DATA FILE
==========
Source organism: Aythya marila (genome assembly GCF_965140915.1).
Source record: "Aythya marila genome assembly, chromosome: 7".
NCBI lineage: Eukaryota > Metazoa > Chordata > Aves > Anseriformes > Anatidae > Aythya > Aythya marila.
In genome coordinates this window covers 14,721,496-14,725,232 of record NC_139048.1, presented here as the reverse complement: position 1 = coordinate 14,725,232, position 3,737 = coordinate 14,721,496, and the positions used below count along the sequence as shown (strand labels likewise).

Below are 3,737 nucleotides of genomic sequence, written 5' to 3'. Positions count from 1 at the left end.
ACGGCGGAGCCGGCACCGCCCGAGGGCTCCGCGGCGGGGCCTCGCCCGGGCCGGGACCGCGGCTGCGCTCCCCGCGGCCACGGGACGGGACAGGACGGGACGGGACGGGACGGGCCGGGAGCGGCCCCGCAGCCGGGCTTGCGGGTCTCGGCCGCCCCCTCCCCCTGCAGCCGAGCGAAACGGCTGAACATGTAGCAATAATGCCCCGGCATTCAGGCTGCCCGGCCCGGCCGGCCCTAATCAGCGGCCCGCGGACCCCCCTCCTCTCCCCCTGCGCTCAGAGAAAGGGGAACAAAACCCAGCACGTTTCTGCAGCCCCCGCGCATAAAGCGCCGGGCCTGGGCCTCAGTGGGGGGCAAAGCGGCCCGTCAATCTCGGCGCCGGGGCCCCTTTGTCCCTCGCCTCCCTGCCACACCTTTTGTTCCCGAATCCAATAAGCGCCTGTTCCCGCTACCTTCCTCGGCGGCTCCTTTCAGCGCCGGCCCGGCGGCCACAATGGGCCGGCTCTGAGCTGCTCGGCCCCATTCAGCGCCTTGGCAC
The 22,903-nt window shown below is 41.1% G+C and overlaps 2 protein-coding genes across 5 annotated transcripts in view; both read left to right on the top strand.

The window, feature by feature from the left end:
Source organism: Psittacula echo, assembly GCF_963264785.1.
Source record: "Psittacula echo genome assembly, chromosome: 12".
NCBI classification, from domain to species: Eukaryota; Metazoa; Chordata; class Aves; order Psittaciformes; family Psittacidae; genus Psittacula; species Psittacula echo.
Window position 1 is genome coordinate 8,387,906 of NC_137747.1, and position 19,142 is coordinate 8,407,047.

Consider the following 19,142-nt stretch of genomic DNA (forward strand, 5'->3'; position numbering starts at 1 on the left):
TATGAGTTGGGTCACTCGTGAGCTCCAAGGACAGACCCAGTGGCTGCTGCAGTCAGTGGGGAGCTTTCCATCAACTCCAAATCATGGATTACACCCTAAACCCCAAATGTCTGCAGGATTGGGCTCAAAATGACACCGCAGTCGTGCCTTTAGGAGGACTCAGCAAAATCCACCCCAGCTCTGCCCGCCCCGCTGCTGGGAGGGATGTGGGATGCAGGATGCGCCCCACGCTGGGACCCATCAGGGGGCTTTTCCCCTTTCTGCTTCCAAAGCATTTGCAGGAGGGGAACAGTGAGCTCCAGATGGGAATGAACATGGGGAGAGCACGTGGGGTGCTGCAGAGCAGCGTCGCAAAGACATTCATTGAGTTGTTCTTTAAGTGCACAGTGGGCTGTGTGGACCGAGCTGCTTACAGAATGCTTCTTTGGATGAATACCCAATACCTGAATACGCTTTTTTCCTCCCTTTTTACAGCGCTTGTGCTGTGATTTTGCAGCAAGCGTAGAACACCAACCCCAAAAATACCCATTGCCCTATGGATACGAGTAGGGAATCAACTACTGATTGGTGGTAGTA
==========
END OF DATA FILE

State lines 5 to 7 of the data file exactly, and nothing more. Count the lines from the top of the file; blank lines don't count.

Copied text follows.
Below are 3,737 nucleotides of genomic sequence, written 5' to 3'. Positions count from 1 at the left end.
ACGGCGGAGCCGGCACCGCCCGAGGGCTCCGCGGCGGGGCCTCGCCCGGGCCGGGACCGCGGCTGCGCTCCCCGCGGCCACGGGACGGGACAGGACGGGACGGGACGGGACGGGCCGGGAGCGGCCCCGCAGCCGGGCTTGCGGGTCTCGGCCGCCCCCTCCCCCTGCAGCCGAGCGAAACGGCTGAACATGTAGCAATAATGCCCCGGCATTCAGGCTGCCCGGCCCGGCCGGCCCTAATCAGCGGCCCGCGGACCCCCCTCCTCTCCCCCTGCGCTCAGAGAAAGGGGAACAAAACCCAGCACGTTTCTGCAGCCCCCGCGCATAAAGCGCCGGGCCTGGGCCTCAGTGGGGGGCAAAGCGGCCCGTCAATCTCGGCGCCGGGGCCCCTTTGTCCCTCGCCTCCCTGCCACACCTTTTGTTCCCGAATCCAATAAGCGCCTGTTCCCGCTACCTTCCTCGGCGGCTCCTTTCAGCGCCGGCCCGGCGGCCACAATGGGCCGGCTCTGAGCTGCTCGGCCCCATTCAGCGCCTTGGCAC
The 22,903-nt window shown below is 41.1% G+C and overlaps 2 protein-coding genes across 5 annotated transcripts in view; both read left to right on the top strand.